Armed with new information provided by Francis Ryan—including new photos of the crew before a mission—Mori was quickly able to locate Cartwright, sparking a 20-year friendship that involved the exchange of more than 100 letters and cards until the former pilot’s death last year.
In 1999, Mori finally got his wish for a memorial to the US aircrew with the unveiling of a brass plaque on the site of the police headquarters. On the anniversary of the bombing in August 2012, Clifton Truman Daniel, the grandson of US President Harry Truman, who ordered the attack, met with Mori and visited the plaque to lay some flowers and pay his respects.
Gradually, Mori’s perseverance paid off as he trawled through a vast trove of paperwork—including around 10,000 boxes of evidence in the US Library of Congress—that enabled him to trace the relatives of all 12 men.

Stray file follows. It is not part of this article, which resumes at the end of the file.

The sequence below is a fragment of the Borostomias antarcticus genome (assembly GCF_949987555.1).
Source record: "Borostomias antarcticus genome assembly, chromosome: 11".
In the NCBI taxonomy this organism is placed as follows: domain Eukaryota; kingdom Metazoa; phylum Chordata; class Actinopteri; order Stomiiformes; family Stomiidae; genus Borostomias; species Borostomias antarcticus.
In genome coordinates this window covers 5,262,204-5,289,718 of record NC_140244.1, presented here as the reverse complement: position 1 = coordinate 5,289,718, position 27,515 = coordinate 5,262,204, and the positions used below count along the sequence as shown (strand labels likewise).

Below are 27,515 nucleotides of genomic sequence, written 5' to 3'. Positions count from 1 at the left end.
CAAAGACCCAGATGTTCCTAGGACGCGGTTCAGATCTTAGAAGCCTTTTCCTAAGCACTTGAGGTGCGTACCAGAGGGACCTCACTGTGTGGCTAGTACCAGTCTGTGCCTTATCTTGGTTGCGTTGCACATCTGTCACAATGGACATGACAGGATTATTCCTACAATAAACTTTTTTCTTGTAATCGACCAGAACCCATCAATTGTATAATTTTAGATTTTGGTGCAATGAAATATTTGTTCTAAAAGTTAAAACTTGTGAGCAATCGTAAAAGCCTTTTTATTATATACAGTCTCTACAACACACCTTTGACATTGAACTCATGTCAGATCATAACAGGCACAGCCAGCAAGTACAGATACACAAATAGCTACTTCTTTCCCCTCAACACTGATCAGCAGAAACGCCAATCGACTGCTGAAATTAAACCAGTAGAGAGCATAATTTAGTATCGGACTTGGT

Having solved this mystery, Mori is in no mood to halt his research. He has now turned his attention to determining the fates of British and Dutch POWs who were in Nagasaki when the second atomic bomb was dropped.
Mori’s Dedication Fascinates a Filmmaker
Members of one of the families, that of Normand Brissette, expressed gratitude to Mori for providing them with information on his fate. They also shared it with Eddie Chandonnet, his best friend from school. Chandonnet, in turn, told his grandnephew, Barry Frechette, that the family finally had information as to what had happened more than 60 years previously.
Frechette admits he was “immediately hooked on the story.”
“This was the tale of twelve Americans who had died in Hiroshima, but there was very little information about them—and that was just strange to me,” he says. “It was a story that I couldn’t let go of.”
Frechette began communicating with Mori in the spring of 2013 and flew to Japan for the first time in February 2014 to “see if the story was real.”